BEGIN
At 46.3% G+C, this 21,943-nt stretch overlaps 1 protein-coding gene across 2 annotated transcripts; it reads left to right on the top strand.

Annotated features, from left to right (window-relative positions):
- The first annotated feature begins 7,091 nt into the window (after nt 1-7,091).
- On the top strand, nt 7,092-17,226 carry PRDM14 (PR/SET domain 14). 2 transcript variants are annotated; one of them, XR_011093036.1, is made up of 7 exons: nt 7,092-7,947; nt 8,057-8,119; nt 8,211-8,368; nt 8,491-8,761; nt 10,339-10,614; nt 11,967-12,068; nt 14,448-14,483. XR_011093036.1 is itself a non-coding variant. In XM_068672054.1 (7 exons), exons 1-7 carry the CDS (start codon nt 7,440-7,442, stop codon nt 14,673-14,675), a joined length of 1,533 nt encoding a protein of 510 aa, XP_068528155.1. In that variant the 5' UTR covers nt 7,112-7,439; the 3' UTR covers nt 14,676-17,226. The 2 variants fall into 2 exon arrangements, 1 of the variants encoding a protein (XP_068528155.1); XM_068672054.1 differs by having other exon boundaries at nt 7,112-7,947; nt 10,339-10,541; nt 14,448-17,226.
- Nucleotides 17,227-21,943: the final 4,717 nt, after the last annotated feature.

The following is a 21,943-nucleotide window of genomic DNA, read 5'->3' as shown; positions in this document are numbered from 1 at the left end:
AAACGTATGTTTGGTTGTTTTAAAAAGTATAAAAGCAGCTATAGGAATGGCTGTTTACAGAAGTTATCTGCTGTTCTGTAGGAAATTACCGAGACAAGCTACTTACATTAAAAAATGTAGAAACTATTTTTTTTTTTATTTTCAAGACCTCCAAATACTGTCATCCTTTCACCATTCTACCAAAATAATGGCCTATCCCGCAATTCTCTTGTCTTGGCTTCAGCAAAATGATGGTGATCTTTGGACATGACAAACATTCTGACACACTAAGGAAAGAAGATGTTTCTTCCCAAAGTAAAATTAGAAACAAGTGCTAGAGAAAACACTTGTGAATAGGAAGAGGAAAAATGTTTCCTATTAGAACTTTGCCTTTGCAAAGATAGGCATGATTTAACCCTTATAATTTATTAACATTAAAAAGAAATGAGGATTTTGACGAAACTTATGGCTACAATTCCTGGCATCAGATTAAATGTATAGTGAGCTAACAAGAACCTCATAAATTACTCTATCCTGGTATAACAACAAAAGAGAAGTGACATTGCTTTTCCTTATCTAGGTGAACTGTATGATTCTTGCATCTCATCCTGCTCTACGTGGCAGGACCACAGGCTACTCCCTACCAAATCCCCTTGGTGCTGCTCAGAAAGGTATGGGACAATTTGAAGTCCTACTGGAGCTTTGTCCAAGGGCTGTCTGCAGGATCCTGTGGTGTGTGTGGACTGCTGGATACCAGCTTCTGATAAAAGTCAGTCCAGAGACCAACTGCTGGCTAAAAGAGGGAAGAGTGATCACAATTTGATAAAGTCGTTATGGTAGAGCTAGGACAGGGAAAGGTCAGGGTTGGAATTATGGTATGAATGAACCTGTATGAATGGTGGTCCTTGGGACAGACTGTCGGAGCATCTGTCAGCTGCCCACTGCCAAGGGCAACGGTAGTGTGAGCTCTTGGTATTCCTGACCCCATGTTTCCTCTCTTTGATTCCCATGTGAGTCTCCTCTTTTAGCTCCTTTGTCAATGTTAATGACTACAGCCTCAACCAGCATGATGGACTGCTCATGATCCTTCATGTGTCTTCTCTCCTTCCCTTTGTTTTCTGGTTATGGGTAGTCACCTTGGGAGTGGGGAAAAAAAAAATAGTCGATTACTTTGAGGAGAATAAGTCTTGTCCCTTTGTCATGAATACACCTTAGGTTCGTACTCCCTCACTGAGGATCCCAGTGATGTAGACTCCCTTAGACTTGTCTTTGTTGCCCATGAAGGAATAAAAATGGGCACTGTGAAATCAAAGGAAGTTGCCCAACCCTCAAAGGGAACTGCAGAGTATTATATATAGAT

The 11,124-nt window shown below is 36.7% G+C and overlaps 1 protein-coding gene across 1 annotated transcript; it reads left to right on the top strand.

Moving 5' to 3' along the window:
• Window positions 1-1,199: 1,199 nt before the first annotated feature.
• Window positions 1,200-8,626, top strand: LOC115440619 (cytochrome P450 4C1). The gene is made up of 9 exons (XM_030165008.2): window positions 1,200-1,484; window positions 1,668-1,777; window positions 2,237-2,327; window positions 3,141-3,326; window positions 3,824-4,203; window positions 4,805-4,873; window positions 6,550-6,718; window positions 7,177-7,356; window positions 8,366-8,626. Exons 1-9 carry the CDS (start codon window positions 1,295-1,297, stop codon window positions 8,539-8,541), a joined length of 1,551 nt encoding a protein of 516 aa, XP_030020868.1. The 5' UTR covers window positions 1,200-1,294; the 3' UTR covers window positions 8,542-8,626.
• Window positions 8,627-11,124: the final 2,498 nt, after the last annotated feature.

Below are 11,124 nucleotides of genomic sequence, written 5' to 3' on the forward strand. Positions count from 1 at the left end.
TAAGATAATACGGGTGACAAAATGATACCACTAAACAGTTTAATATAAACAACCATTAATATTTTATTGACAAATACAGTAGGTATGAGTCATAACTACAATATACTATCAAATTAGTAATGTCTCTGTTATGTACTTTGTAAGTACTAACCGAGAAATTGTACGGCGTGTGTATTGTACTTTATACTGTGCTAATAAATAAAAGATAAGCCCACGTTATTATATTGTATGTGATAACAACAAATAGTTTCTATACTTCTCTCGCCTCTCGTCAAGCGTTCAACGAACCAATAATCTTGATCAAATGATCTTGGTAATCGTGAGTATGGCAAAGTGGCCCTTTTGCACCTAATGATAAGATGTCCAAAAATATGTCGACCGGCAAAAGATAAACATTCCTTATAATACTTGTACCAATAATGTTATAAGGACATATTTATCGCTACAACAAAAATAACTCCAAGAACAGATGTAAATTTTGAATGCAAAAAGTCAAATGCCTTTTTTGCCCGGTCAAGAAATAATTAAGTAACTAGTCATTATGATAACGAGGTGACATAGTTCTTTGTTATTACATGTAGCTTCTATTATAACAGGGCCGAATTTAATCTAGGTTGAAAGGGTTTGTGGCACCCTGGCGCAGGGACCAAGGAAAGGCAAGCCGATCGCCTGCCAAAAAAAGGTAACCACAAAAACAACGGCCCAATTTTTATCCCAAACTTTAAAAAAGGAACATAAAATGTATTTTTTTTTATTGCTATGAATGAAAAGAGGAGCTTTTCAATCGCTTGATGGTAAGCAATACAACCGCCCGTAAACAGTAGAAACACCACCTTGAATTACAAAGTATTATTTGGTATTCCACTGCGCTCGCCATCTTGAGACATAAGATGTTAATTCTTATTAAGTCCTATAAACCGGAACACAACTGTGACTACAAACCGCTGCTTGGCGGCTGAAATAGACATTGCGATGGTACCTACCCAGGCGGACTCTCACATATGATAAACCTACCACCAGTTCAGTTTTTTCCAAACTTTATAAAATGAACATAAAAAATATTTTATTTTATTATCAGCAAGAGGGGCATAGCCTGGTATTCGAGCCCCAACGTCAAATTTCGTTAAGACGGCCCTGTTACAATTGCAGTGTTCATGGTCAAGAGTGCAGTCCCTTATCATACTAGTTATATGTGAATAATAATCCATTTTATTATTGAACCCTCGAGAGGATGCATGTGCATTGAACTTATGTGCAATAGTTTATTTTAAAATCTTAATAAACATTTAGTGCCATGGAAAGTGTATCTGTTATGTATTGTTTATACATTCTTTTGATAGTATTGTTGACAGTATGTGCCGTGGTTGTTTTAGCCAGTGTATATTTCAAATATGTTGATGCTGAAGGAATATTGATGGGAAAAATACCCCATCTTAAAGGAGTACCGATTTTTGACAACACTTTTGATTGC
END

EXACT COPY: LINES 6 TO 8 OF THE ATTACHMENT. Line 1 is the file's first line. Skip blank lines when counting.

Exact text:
The following is a 21,943-nucleotide window of genomic DNA, read 5'->3' as shown; positions in this document are numbered from 1 at the left end:
AAACGTATGTTTGGTTGTTTTAAAAAGTATAAAAGCAGCTATAGGAATGGCTGTTTACAGAAGTTATCTGCTGTTCTGTAGGAAATTACCGAGACAAGCTACTTACATTAAAAAATGTAGAAACTATTTTTTTTTTTATTTTCAAGACCTCCAAATACTGTCATCCTTTCACCATTCTACCAAAATAATGGCCTATCCCGCAATTCTCTTGTCTTGGCTTCAGCAAAATGATGGTGATCTTTGGACATGACAAACATTCTGACACACTAAGGAAAGAAGATGTTTCTTCCCAAAGTAAAATTAGAAACAAGTGCTAGAGAAAACACTTGTGAATAGGAAGAGGAAAAATGTTTCCTATTAGAACTTTGCCTTTGCAAAGATAGGCATGATTTAACCCTTATAATTTATTAACATTAAAAAGAAATGAGGATTTTGACGAAACTTATGGCTACAATTCCTGGCATCAGATTAAATGTATAGTGAGCTAACAAGAACCTCATAAATTACTCTATCCTGGTATAACAACAAAAGAGAAGTGACATTGCTTTTCCTTATCTAGGTGAACTGTATGATTCTTGCATCTCATCCTGCTCTACGTGGCAGGACCACAGGCTACTCCCTACCAAATCCCCTTGGTGCTGCTCAGAAAGGTATGGGACAATTTGAAGTCCTACTGGAGCTTTGTCCAAGGGCTGTCTGCAGGATCCTGTGGTGTGTGTGGACTGCTGGATACCAGCTTCTGATAAAAGTCAGTCCAGAGACCAACTGCTGGCTAAAAGAGGGAAGAGTGATCACAATTTGATAAAGTCGTTATGGTAGAGCTAGGACAGGGAAAGGTCAGGGTTGGAATTATGGTATGAATGAACCTGTATGAATGGTGGTCCTTGGGACAGACTGTCGGAGCATCTGTCAGCTGCCCACTGCCAAGGGCAACGGTAGTGTGAGCTCTTGGTATTCCTGACCCCATGTTTCCTCTCTTTGATTCCCATGTGAGTCTCCTCTTTTAGCTCCTTTGTCAATGTTAATGACTACAGCCTCAACCAGCATGATGGACTGCTCATGATCCTTCATGTGTCTTCTCTCCTTCCCTTTGTTTTCTGGTTATGGGTAGTCACCTTGGGAGTGGGGAAAAAAAAAATAGTCGATTACTTTGAGGAGAATAAGTCTTGTCCCTTTGTCATGAATACACCTTAGGTTCGTACTCCCTCACTGAGGATCCCAGTGATGTAGACTCCCTTAGACTTGTCTTTGTTGCCCATGAAGGAATAAAAATGGGCACTGTGAAATCAAAGGAAGTTGCCCAACCCTCAAAGGGAACTGCAGAGTATTATATATAGAT

The 11,124-nt window shown below is 36.7% G+C and overlaps 1 protein-coding gene across 1 annotated transcript; it reads left to right on the top strand.